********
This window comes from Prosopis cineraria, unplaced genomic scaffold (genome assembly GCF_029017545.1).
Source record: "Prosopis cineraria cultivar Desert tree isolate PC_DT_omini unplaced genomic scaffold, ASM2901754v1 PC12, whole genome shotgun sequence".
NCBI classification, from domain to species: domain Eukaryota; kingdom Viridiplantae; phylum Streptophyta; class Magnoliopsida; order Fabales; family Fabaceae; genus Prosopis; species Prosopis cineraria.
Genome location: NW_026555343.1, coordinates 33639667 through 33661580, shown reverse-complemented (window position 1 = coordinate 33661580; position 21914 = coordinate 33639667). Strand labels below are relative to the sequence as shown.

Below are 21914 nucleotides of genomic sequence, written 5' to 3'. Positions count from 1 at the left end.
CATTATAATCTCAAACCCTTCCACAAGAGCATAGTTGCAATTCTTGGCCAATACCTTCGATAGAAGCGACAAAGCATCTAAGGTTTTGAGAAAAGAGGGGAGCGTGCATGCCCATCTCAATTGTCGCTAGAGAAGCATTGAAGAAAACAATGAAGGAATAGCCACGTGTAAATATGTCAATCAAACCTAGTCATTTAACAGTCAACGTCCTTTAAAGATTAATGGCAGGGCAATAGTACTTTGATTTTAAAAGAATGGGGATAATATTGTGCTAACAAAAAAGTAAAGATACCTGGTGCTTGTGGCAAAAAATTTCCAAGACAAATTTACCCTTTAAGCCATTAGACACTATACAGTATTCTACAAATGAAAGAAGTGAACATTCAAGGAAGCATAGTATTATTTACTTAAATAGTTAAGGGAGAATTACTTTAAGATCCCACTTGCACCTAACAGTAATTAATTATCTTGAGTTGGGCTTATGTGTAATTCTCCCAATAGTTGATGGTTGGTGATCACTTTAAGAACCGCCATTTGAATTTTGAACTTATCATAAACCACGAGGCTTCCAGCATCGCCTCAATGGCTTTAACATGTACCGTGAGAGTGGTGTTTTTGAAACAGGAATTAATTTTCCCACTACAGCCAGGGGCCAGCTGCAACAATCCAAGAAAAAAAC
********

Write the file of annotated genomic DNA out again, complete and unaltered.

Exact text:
This window comes from Prosopis cineraria, unplaced genomic scaffold (genome assembly GCF_029017545.1).
Source record: "Prosopis cineraria cultivar Desert tree isolate PC_DT_omini unplaced genomic scaffold, ASM2901754v1 PC12, whole genome shotgun sequence".
NCBI classification, from domain to species: domain Eukaryota; kingdom Viridiplantae; phylum Streptophyta; class Magnoliopsida; order Fabales; family Fabaceae; genus Prosopis; species Prosopis cineraria.
Genome location: NW_026555343.1, coordinates 33639667 through 33661580, shown reverse-complemented (window position 1 = coordinate 33661580; position 21914 = coordinate 33639667). Strand labels below are relative to the sequence as shown.

Below are 21914 nucleotides of genomic sequence, written 5' to 3'. Positions count from 1 at the left end.
CATTATAATCTCAAACCCTTCCACAAGAGCATAGTTGCAATTCTTGGCCAATACCTTCGATAGAAGCGACAAAGCATCTAAGGTTTTGAGAAAAGAGGGGAGCGTGCATGCCCATCTCAATTGTCGCTAGAGAAGCATTGAAGAAAACAATGAAGGAATAGCCACGTGTAAATATGTCAATCAAACCTAGTCATTTAACAGTCAACGTCCTTTAAAGATTAATGGCAGGGCAATAGTACTTTGATTTTAAAAGAATGGGGATAATATTGTGCTAACAAAAAAGTAAAGATACCTGGTGCTTGTGGCAAAAAATTTCCAAGACAAATTTACCCTTTAAGCCATTAGACACTATACAGTATTCTACAAATGAAAGAAGTGAACATTCAAGGAAGCATAGTATTATTTACTTAAATAGTTAAGGGAGAATTACTTTAAGATCCCACTTGCACCTAACAGTAATTAATTATCTTGAGTTGGGCTTATGTGTAATTCTCCCAATAGTTGATGGTTGGTGATCACTTTAAGAACCGCCATTTGAATTTTGAACTTATCATAAACCACGAGGCTTCCAGCATCGCCTCAATGGCTTTAACATGTACCGTGAGAGTGGTGTTTTTGAAACAGGAATTAATTTTCCCACTACAGCCAGGGGCCAGCTGCAACAATCCAAGAAAAAAAC